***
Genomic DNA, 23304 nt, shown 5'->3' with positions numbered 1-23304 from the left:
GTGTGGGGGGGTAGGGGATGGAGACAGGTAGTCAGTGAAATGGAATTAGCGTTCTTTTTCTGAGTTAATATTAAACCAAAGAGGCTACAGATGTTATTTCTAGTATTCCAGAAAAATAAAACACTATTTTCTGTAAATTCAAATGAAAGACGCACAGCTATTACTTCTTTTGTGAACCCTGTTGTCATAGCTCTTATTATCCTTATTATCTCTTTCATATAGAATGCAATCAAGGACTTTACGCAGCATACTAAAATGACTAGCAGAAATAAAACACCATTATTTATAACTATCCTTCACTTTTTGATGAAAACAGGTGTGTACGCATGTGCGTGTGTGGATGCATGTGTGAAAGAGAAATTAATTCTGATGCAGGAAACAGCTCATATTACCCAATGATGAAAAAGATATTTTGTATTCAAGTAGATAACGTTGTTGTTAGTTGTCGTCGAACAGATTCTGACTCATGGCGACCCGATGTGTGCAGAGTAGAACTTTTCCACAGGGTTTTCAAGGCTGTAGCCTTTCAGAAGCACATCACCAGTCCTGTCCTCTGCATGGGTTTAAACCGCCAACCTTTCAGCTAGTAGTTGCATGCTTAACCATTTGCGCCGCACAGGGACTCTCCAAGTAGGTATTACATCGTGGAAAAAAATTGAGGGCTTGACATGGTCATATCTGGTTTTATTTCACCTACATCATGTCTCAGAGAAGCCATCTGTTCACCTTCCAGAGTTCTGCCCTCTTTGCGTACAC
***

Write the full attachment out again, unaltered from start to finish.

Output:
Genomic DNA, 23304 nt, shown 5'->3' with positions numbered 1-23304 from the left:
GTGTGGGGGGGTAGGGGATGGAGACAGGTAGTCAGTGAAATGGAATTAGCGTTCTTTTTCTGAGTTAATATTAAACCAAAGAGGCTACAGATGTTATTTCTAGTATTCCAGAAAAATAAAACACTATTTTCTGTAAATTCAAATGAAAGACGCACAGCTATTACTTCTTTTGTGAACCCTGTTGTCATAGCTCTTATTATCCTTATTATCTCTTTCATATAGAATGCAATCAAGGACTTTACGCAGCATACTAAAATGACTAGCAGAAATAAAACACCATTATTTATAACTATCCTTCACTTTTTGATGAAAACAGGTGTGTACGCATGTGCGTGTGTGGATGCATGTGTGAAAGAGAAATTAATTCTGATGCAGGAAACAGCTCATATTACCCAATGATGAAAAAGATATTTTGTATTCAAGTAGATAACGTTGTTGTTAGTTGTCGTCGAACAGATTCTGACTCATGGCGACCCGATGTGTGCAGAGTAGAACTTTTCCACAGGGTTTTCAAGGCTGTAGCCTTTCAGAAGCACATCACCAGTCCTGTCCTCTGCATGGGTTTAAACCGCCAACCTTTCAGCTAGTAGTTGCATGCTTAACCATTTGCGCCGCACAGGGACTCTCCAAGTAGGTATTACATCGTGGAAAAAAATTGAGGGCTTGACATGGTCATATCTGGTTTTATTTCACCTACATCATGTCTCAGAGAAGCCATCTGTTCACCTTCCAGAGTTCTGCCCTCTTTGCGTACAC